It was a McDonald’s training video that fundamentally upended Nick Prueher’s perception of VHS tapes.
“I was working at a McDonald’s in high school, and I found a training video in the breakroom called Inside and Outside Custodial Activities,” Prueher said. “It just couldn’t be more dumb and insulting.”
Prueher showed the VHS to his best friend, Joe Pickett, with whom he shares a love of comedy with.
They sensed a comedic goldmine in the abundance of horrible ideas committed to videotape, and since they were still too young to drive away from their hometown just outside of Madison, Wis., a hobby was exactly what they needed.
For 15 years, Prueher and Pickett tirelessly scoured garage sales, thrift stores and even estate sales to unearth the gems that lay hidden in the reels of VHS tapes.
They were so committed to their quest of amassing cheesy corporate videos that they would go any length to obtain one.
“I heard a rumor that SunCoast Video had a really stupid [employee training] video featuring Wayne and Garth teaching you customer service,” Pickett said.
He filled out an application and worked a four-hour shift just to get his hands on the video.
“It turns out they had a video with Siskel and Ebert [impersonators] giving customer service employees thumbs-up and thumbs-down for customer service instead,” he said. “I totally wasted four hours of my life.”
Not even the dead were safe from Prueher’s ravenous hunger to feed his growing collection. He once plundered the home of a deceased person in New York during an estate sale and found a video that featured a bare-chested old man dancing to the Phantom of the Opera while wearing women’s lingerie.
Prueher and Pickett entertained friends on Friday nights by showcasing their collection and giving running commentary of the videos with snarky remarks. Eventually, someone suggested that a theater could showcase their wacky videos better than living rooms can, and the Found Footage Festival was born in 2004. Its most recent incarnation will be unveiled at the Latvian Society Hall on Oct. 16 at 7:30 p.m.
It was mind-boggling, Prueher said, to sell out at venues across the country for something he and Pickett regularly did in their college dorm rooms for free. He was also amazed that people from New York, Los Angeles and even countries like France and the Netherlands, all bellowed with laughter at his terrible VHS footage.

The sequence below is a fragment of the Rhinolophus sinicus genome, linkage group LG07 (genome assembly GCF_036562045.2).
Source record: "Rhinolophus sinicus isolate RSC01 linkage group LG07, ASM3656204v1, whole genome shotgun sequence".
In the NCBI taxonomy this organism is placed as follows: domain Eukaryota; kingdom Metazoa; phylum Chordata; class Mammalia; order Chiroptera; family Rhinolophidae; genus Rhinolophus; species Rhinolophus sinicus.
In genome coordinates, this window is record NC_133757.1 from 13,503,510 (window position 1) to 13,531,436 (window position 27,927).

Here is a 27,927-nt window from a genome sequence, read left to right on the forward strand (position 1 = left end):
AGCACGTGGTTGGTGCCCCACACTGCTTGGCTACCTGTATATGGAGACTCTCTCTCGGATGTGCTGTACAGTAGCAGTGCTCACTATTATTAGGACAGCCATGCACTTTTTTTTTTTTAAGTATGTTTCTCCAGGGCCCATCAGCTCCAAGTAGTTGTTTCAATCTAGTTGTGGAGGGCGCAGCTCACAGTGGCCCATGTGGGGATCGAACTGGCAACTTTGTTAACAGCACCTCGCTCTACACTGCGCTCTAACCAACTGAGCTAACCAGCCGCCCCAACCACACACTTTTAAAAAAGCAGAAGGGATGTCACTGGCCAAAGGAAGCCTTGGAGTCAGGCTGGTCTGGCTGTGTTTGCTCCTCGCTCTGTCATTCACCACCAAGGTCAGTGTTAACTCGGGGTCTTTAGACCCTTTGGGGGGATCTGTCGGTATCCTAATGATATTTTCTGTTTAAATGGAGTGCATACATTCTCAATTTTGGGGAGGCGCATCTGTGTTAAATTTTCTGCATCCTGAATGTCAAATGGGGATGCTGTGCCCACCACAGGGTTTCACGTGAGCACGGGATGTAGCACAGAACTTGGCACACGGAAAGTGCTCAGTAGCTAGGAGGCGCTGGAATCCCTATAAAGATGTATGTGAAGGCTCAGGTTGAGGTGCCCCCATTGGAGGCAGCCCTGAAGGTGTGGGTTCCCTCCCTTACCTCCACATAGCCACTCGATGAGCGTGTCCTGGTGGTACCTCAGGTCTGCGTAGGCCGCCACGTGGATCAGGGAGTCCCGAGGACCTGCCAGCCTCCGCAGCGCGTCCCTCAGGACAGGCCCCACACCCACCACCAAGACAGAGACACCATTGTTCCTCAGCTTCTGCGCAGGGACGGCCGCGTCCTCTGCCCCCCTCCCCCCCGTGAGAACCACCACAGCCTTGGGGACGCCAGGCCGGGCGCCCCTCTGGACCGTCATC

“The language of really horrible videotapes is universal,” Prueher said.
There are several recurring themes in the Found Footage Festivals, the most common being exercise videos featuring B-list celebrities like Marky Mark and O.J. Simpson. Another smorgasbord of unintentional hilarity comes from public access messages that feature celebrities like Gary Coleman and Henry Winkler. Of course, there are no junk-like videotapes for banal products, such as the EZ Catch Chicken Harvester, a post-apocalyptic device that scoops up live chickens with tiny, metallic fingers and puts them in holding cages.
“It’s for mowing a lawn made of chickens,” Pickett said. “You’re laughing and screaming at the same time.”
Superfluous as Prueher and Pickett’s runaway hobby may be – their everyday jobs include producing segments for The Colbert Report and writing for the Onion – it epitomizes the relationship between man and technology of new and old.
“When people come to the show and they laugh at videos, I think they’re laughing beyond the funny hairstyle and the silly outfits. We turned out as a society that made way too many videos,” Pickett said. “We just bombard you with so much stupidity. It’s like, man, what have we done?”
Jimmy Viola can be reached at firstname.lastname@example.org.